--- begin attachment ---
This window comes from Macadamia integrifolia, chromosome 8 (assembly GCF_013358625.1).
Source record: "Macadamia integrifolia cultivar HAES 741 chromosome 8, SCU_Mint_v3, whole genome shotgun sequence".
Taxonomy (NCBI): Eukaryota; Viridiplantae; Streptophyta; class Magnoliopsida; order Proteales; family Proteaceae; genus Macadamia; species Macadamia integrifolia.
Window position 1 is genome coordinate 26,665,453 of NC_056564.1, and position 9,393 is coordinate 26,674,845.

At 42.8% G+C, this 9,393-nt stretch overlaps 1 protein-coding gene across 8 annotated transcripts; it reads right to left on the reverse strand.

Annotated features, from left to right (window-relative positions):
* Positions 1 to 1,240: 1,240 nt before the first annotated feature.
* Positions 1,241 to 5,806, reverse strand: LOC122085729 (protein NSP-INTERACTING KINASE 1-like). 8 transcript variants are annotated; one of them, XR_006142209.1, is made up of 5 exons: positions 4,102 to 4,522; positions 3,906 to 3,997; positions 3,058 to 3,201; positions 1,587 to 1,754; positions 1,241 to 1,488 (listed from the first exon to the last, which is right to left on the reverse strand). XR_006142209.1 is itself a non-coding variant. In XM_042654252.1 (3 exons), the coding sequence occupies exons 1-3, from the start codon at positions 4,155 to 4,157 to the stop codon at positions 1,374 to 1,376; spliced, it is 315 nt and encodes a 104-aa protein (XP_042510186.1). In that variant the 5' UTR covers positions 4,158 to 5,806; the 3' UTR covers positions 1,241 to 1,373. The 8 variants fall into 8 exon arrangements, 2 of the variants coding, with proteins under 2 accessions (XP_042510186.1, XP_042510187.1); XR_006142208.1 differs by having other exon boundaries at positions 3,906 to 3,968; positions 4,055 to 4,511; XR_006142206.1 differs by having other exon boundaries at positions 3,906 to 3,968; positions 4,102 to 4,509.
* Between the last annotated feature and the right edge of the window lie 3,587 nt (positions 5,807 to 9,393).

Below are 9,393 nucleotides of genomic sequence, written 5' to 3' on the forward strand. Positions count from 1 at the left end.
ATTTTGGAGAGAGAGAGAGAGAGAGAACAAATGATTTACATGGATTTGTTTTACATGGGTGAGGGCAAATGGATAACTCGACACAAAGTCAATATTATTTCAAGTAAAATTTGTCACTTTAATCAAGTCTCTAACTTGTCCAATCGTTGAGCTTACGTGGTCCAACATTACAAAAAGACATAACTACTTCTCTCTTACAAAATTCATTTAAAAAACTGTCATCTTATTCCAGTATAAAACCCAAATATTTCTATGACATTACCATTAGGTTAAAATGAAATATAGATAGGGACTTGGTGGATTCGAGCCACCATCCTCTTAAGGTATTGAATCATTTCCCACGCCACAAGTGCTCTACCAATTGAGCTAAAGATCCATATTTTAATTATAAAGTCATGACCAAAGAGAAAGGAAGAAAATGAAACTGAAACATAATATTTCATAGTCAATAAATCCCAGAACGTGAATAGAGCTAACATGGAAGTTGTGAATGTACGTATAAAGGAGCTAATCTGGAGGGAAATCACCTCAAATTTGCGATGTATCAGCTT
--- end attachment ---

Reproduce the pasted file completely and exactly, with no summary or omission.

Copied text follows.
This window comes from Macadamia integrifolia, chromosome 8 (assembly GCF_013358625.1).
Source record: "Macadamia integrifolia cultivar HAES 741 chromosome 8, SCU_Mint_v3, whole genome shotgun sequence".
Taxonomy (NCBI): Eukaryota; Viridiplantae; Streptophyta; class Magnoliopsida; order Proteales; family Proteaceae; genus Macadamia; species Macadamia integrifolia.
Window position 1 is genome coordinate 26,665,453 of NC_056564.1, and position 9,393 is coordinate 26,674,845.

At 42.8% G+C, this 9,393-nt stretch overlaps 1 protein-coding gene across 8 annotated transcripts; it reads right to left on the reverse strand.

Annotated features, from left to right (window-relative positions):
* Positions 1 to 1,240: 1,240 nt before the first annotated feature.
* Positions 1,241 to 5,806, reverse strand: LOC122085729 (protein NSP-INTERACTING KINASE 1-like). 8 transcript variants are annotated; one of them, XR_006142209.1, is made up of 5 exons: positions 4,102 to 4,522; positions 3,906 to 3,997; positions 3,058 to 3,201; positions 1,587 to 1,754; positions 1,241 to 1,488 (listed from the first exon to the last, which is right to left on the reverse strand). XR_006142209.1 is itself a non-coding variant. In XM_042654252.1 (3 exons), the coding sequence occupies exons 1-3, from the start codon at positions 4,155 to 4,157 to the stop codon at positions 1,374 to 1,376; spliced, it is 315 nt and encodes a 104-aa protein (XP_042510186.1). In that variant the 5' UTR covers positions 4,158 to 5,806; the 3' UTR covers positions 1,241 to 1,373. The 8 variants fall into 8 exon arrangements, 2 of the variants coding, with proteins under 2 accessions (XP_042510186.1, XP_042510187.1); XR_006142208.1 differs by having other exon boundaries at positions 3,906 to 3,968; positions 4,055 to 4,511; XR_006142206.1 differs by having other exon boundaries at positions 3,906 to 3,968; positions 4,102 to 4,509.
* Between the last annotated feature and the right edge of the window lie 3,587 nt (positions 5,807 to 9,393).

Below are 9,393 nucleotides of genomic sequence, written 5' to 3' on the forward strand. Positions count from 1 at the left end.
ATTTTGGAGAGAGAGAGAGAGAGAGAACAAATGATTTACATGGATTTGTTTTACATGGGTGAGGGCAAATGGATAACTCGACACAAAGTCAATATTATTTCAAGTAAAATTTGTCACTTTAATCAAGTCTCTAACTTGTCCAATCGTTGAGCTTACGTGGTCCAACATTACAAAAAGACATAACTACTTCTCTCTTACAAAATTCATTTAAAAAACTGTCATCTTATTCCAGTATAAAACCCAAATATTTCTATGACATTACCATTAGGTTAAAATGAAATATAGATAGGGACTTGGTGGATTCGAGCCACCATCCTCTTAAGGTATTGAATCATTTCCCACGCCACAAGTGCTCTACCAATTGAGCTAAAGATCCATATTTTAATTATAAAGTCATGACCAAAGAGAAAGGAAGAAAATGAAACTGAAACATAATATTTCATAGTCAATAAATCCCAGAACGTGAATAGAGCTAACATGGAAGTTGTGAATGTACGTATAAAGGAGCTAATCTGGAGGGAAATCACCTCAAATTTGCGATGTATCAGCTT